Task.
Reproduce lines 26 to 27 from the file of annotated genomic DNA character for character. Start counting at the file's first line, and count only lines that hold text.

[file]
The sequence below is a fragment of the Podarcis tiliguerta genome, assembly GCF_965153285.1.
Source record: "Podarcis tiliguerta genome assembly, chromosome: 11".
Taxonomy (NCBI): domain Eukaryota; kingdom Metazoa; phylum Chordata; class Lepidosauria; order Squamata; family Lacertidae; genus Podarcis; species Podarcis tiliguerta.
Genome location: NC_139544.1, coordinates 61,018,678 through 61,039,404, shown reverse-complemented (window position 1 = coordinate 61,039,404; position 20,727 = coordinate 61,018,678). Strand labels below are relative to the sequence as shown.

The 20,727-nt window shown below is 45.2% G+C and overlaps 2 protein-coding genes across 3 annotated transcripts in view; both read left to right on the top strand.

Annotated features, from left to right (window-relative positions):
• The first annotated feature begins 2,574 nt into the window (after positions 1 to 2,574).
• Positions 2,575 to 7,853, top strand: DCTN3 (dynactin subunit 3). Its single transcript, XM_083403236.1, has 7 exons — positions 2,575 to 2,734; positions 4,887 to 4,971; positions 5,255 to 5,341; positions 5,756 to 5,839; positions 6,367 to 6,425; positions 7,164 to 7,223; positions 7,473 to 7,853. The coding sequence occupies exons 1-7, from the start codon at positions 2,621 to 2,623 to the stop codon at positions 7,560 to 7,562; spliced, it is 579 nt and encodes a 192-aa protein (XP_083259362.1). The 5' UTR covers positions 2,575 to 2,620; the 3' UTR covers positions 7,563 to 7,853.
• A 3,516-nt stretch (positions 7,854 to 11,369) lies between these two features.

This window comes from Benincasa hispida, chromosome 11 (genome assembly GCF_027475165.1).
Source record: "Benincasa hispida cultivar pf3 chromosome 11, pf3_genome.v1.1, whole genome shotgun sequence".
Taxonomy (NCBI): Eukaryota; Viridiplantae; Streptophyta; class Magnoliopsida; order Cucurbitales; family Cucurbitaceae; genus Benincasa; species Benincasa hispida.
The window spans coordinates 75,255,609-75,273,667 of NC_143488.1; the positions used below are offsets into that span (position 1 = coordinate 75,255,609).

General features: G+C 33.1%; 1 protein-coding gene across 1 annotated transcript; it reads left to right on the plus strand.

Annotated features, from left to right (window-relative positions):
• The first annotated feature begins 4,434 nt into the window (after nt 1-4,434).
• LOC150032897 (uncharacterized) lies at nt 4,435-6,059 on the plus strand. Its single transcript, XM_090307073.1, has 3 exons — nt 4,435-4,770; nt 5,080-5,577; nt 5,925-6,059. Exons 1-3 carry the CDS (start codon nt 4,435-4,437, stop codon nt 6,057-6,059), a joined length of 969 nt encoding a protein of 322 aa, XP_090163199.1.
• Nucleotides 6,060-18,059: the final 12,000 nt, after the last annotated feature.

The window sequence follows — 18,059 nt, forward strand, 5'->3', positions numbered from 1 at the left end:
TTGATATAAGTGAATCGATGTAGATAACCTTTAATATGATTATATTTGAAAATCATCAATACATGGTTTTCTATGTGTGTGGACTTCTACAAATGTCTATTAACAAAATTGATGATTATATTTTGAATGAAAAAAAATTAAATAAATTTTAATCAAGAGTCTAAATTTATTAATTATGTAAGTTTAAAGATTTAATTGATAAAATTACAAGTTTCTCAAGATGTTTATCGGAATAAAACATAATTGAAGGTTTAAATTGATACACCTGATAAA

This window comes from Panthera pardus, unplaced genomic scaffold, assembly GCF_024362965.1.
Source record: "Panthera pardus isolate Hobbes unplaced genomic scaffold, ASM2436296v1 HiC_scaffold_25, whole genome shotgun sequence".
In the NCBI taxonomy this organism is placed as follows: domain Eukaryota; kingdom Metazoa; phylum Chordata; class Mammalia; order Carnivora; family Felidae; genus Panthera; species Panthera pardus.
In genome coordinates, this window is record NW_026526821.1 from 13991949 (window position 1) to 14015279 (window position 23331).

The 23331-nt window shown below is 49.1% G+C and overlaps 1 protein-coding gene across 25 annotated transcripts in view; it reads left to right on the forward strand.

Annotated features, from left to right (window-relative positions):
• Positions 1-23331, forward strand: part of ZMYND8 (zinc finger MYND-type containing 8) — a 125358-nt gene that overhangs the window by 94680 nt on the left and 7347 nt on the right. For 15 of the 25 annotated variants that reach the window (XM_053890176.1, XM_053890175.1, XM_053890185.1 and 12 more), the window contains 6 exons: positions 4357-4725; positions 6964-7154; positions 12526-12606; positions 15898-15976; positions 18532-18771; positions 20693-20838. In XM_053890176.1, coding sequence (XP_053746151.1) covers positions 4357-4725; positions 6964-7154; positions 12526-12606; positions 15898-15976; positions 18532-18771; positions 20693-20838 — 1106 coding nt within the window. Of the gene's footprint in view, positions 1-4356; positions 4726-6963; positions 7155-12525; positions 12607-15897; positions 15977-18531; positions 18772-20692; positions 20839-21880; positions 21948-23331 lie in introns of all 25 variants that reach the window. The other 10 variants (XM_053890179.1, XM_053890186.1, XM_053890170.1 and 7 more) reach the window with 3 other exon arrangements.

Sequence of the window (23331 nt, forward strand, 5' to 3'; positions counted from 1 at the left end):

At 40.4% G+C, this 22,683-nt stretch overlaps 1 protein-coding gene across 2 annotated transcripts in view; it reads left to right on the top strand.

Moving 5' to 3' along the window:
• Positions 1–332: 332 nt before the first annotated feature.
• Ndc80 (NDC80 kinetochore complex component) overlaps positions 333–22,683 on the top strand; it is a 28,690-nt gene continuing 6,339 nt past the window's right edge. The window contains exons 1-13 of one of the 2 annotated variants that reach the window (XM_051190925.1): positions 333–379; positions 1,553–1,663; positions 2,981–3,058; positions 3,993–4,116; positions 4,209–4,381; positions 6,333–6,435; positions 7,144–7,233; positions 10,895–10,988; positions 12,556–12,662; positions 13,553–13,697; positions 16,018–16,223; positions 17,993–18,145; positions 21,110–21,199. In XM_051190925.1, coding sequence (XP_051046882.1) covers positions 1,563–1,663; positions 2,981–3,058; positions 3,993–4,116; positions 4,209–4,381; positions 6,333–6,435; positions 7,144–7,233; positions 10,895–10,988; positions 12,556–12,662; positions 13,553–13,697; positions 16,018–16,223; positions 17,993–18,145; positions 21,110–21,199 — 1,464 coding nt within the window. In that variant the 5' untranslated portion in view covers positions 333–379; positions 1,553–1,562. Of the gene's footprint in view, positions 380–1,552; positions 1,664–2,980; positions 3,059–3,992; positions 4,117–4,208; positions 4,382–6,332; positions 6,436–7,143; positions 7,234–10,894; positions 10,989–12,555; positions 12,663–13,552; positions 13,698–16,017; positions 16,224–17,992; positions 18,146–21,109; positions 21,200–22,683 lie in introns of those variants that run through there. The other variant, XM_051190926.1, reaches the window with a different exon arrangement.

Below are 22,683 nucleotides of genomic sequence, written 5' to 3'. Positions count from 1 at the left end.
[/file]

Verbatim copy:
Annotated features, from left to right (window-relative positions):
• Positions 1-23331, forward strand: part of ZMYND8 (zinc finger MYND-type containing 8) — a 125358-nt gene that overhangs the window by 94680 nt on the left and 7347 nt on the right. For 15 of the 25 annotated variants that reach the window (XM_053890176.1, XM_053890175.1, XM_053890185.1 and 12 more), the window contains 6 exons: positions 4357-4725; positions 6964-7154; positions 12526-12606; positions 15898-15976; positions 18532-18771; positions 20693-20838. In XM_053890176.1, coding sequence (XP_053746151.1) covers positions 4357-4725; positions 6964-7154; positions 12526-12606; positions 15898-15976; positions 18532-18771; positions 20693-20838 — 1106 coding nt within the window. Of the gene's footprint in view, positions 1-4356; positions 4726-6963; positions 7155-12525; positions 12607-15897; positions 15977-18531; positions 18772-20692; positions 20839-21880; positions 21948-23331 lie in introns of all 25 variants that reach the window. The other 10 variants (XM_053890179.1, XM_053890186.1, XM_053890170.1 and 7 more) reach the window with 3 other exon arrangements.